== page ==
CNN's GUT CHECK | for May 10, 2012 | 5 p.m.
– n. a pause to assess the state, progress or condition of the political news cycle
JUST IN: According to Twitter, President Obama’s announcement that he supports same sex marriage generated more than 1.6 million tweets, peaking Wednesday at 3:22 p.m. ET. with more than 7,000 tweets per minute. Check out this eye-popping chart over how quickly news spreads and peaks.
Crimson Hexagon’s social media analytical team studied 370,000 opinions and found:
31% were in support of President Obama and his position on marriage equality.
26% of the conversation was simply sharing news of the announcement.
17% were opining about President Obama’s “evolution” from civil unions to same-sex marriage and were also discussing the importance of taking a stance.
9% disagreed with President Obama and his decision
8% of sentiments felt this was a move done for political gain.
4% felt that this will change voter preference in the coming election
4% felt this will not changing anything at all.
How many presidents have been left-handed?
Longtime centrist Sen. Dick Lugar, an Indiana Republican, lost his primary this week and now must begin packing 36 years of service into boxes. Centrist Sens. Ben Nelson, a Nebraska Democrat, and Olympia Snowe, a Maine Republican, each decided to retire instead of running for re-election this year.
The political right and the political left are encroaching on the center – once a powerful place in Congress where deals were cut and compromise embraced. Now, gridlock is the norm and compromise appears to be a foreign word on Capitol Hill.
“You could make the argument that there are two dysfunctional parties,” former Virginia Rep. Tom Davis said this morning at a meeting with a handful of reporters.
Davis is a Republican, but he represents the center as the president and CEO of the Republican Main Street Partnership, an organization for fiscally conservative Republicans. He also happens to be one of the smartest political minds in town, who hired the likes of Carl Forti, Rob Jesmer and Steve Schmidt when he oversaw the House Republican re-election efforts as a congressman. For those of you who don’t know these three names: Forti runs the pro-Mitt Romney Super PAC Restore Our Future, Jesmer is the executive director of the National Republican Senatorial Committee and Schmidt oversaw Sen. John McCain’s 2008 presidential campaign.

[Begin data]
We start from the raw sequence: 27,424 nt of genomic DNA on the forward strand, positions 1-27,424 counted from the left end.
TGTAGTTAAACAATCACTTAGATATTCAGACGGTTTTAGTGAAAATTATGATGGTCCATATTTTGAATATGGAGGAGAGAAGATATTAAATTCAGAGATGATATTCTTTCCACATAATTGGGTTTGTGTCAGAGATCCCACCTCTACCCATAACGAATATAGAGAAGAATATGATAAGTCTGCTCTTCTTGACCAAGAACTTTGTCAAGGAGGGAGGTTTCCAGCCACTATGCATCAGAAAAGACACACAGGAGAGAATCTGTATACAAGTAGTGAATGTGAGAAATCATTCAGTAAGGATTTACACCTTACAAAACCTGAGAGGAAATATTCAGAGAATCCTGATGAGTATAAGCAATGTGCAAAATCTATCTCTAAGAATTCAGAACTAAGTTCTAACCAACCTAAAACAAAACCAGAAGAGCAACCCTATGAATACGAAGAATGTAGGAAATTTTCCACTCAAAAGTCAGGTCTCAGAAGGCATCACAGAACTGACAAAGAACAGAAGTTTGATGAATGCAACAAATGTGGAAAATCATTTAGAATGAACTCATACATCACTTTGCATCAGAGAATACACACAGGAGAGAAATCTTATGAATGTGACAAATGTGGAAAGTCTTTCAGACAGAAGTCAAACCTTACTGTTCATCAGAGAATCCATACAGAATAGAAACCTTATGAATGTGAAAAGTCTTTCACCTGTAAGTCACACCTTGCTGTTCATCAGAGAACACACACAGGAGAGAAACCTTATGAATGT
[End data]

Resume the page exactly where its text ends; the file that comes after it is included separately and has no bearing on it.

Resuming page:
When Davis talks politics, it’s worth listening.
While the former congressman said he doesn’t think moderates are dead, he did raise a very pointed concern that partisanship is overtaking Capitol Hill. He noted the influence of special interest money in elections, the regional focus of the two national political parties and divisive social issues as reasons why it has made it difficult for the two parties to come together. And Davis warned that liberal Republicans and conservative Democrats are a dying breed. It is these types of lawmakers who make up the center and often serve as the bridge between the two parties.
There are several reasons why Lugar lost – notably his failure to maintain ties to his home state. But Snowe, in February, said she decided to retire because she did “not realistically expect the partisanship of recent years in the Senate to change over the short term.” Nelson, in December, urged his successor “to look for common ground and to work together in bipartisan ways to do what’s best for the country, not just one political party.”
Right now, finding common ground seems to be a difficult task in Congress. It’s no wonder that in last month’s CBS/New York Times Poll, a whopping 13% of Americans approved of how Congress was doing its job.
Did you miss it?
Leading CNNPolitics: Dispute over whether Biden floated trial balloon on same-sex marriage policy
Vice President Biden gave no indication the White House was planning to change its position on same sex marriage when he was asked about just weeks ago at an LGBT fundraiser in Los Angeles April 19, two attendees tell CNN's Jessica Yellin. Because it was an off the record event this participant did not want to be named, but tells CNN when Biden was asked about gay marriage he talked about his comfort with gay and lesbian couples raising families but added that the president sets the policy and offered no indication that there would be a shift in policy.
Leading Drudge: Party At George’s House
For years, President Obama has largely been absent in Hollywood, a point of unhappiness with a community accustomed to the constant doting of Bill Clinton. But over the last few months, Mr. Obama and his representatives have held a series of meetings and telephone calls with some of the region’s most influential donors and fund-raisers, reflecting Hollywood’s new importance in the president’s re-election campaign.
Leading HuffPo: Romney Apologizes For Bullying In Prep School, Says He Didn't Know Victim Was Gay